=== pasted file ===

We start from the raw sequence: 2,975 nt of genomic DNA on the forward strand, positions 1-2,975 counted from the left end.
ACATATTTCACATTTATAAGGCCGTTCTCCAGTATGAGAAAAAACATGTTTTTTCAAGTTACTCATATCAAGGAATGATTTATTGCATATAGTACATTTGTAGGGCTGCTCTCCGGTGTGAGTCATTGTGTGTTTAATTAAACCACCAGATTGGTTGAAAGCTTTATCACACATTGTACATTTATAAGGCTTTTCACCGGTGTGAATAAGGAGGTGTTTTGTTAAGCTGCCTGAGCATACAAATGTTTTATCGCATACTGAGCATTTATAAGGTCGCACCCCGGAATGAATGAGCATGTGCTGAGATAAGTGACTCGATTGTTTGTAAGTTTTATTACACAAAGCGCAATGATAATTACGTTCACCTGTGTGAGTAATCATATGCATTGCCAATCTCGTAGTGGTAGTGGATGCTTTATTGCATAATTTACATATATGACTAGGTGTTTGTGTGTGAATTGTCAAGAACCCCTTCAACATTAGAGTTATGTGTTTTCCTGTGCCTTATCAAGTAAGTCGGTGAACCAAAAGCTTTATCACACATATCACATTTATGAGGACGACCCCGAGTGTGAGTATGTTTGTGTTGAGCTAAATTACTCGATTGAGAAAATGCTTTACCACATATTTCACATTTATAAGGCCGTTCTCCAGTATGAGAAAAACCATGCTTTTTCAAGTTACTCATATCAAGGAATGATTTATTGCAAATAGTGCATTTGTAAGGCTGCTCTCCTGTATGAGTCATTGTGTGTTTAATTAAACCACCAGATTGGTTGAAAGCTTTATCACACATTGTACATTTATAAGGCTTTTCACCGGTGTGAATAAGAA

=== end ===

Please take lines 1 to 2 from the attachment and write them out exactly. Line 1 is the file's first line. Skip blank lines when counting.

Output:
We start from the raw sequence: 2,975 nt of genomic DNA on the forward strand, positions 1-2,975 counted from the left end.
ACATATTTCACATTTATAAGGCCGTTCTCCAGTATGAGAAAAAACATGTTTTTTCAAGTTACTCATATCAAGGAATGATTTATTGCATATAGTACATTTGTAGGGCTGCTCTCCGGTGTGAGTCATTGTGTGTTTAATTAAACCACCAGATTGGTTGAAAGCTTTATCACACATTGTACATTTATAAGGCTTTTCACCGGTGTGAATAAGGAGGTGTTTTGTTAAGCTGCCTGAGCATACAAATGTTTTATCGCATACTGAGCATTTATAAGGTCGCACCCCGGAATGAATGAGCATGTGCTGAGATAAGTGACTCGATTGTTTGTAAGTTTTATTACACAAAGCGCAATGATAATTACGTTCACCTGTGTGAGTAATCATATGCATTGCCAATCTCGTAGTGGTAGTGGATGCTTTATTGCATAATTTACATATATGACTAGGTGTTTGTGTGTGAATTGTCAAGAACCCCTTCAACATTAGAGTTATGTGTTTTCCTGTGCCTTATCAAGTAAGTCGGTGAACCAAAAGCTTTATCACACATATCACATTTATGAGGACGACCCCGAGTGTGAGTATGTTTGTGTTGAGCTAAATTACTCGATTGAGAAAATGCTTTACCACATATTTCACATTTATAAGGCCGTTCTCCAGTATGAGAAAAACCATGCTTTTTCAAGTTACTCATATCAAGGAATGATTTATTGCAAATAGTGCATTTGTAAGGCTGCTCTCCTGTATGAGTCATTGTGTGTTTAATTAAACCACCAGATTGGTTGAAAGCTTTATCACACATTGTACATTTATAAGGCTTTTCACCGGTGTGAATAAGAA